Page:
Too often, in schools, we stay satisfied with a surface level of professional learning, collaboration, and share. We spend lots of minutes on simple questions and share rather than going deep with substantial study and effect. I was reminded of that recently when an instructor spent many minutes reminding the team of a simple teaching fact, one that most, if not all, the educators in the group were keenly aware of. The time would have been much better spent with a deeper, more meaningful, collaborative activity and discussion, the kind of work that truly elevates and connects a team of dedicated educators.
Too often, the effort that goes into professional learning and conversation is not given the time or attention it deserves. People don't think deeply or hard enough about who educators are and what they truly need to develop their craft. No instructor, mentor, coach, or leader should begin by assuming he/she knows the educators within his/her charge, instead all teaching should begin with knowing your "students," or the people you lead with leading questions such as the following: Who are they? What have their experiences been like? What do they want to learn? How can we best work together, support one another?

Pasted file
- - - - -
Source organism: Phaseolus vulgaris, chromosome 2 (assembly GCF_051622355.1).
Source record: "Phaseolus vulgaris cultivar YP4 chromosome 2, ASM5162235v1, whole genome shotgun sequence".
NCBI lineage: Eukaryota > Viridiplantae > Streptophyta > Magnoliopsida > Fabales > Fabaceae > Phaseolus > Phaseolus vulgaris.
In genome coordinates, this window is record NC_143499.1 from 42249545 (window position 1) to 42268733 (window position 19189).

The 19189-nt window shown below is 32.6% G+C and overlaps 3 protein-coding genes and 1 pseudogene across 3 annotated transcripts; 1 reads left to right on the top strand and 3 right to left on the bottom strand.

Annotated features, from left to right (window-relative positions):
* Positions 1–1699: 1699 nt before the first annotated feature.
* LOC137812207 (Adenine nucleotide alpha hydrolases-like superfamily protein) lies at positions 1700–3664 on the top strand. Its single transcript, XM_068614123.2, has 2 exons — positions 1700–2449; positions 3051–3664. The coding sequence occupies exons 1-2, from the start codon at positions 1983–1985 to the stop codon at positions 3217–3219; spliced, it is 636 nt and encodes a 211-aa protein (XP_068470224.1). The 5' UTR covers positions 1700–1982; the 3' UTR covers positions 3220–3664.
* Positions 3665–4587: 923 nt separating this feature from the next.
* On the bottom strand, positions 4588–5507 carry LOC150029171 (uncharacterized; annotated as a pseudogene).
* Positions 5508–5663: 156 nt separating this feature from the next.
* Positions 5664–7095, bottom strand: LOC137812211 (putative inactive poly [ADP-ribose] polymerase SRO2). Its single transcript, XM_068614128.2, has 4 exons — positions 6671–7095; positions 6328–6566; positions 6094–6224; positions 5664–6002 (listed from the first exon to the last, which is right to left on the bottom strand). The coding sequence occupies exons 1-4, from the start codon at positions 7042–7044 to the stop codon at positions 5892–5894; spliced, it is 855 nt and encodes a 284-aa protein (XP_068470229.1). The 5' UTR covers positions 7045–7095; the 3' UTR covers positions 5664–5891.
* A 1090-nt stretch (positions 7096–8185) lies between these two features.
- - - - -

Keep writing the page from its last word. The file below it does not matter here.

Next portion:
As educators, the same is true for our work with students. We can never assume that we know a child's needs, interests, and knowledge. Instead we have learn about the children we teach with an open mind. Rather than project, we have to ask lots of questions and engage in activities to learn about these students so we can teach them well.
The opportunity today to deepen the conversation and effect with regard to teaching and learning is incredible. The first step is to make a commitment to contribute to this potential with the work and share that you do.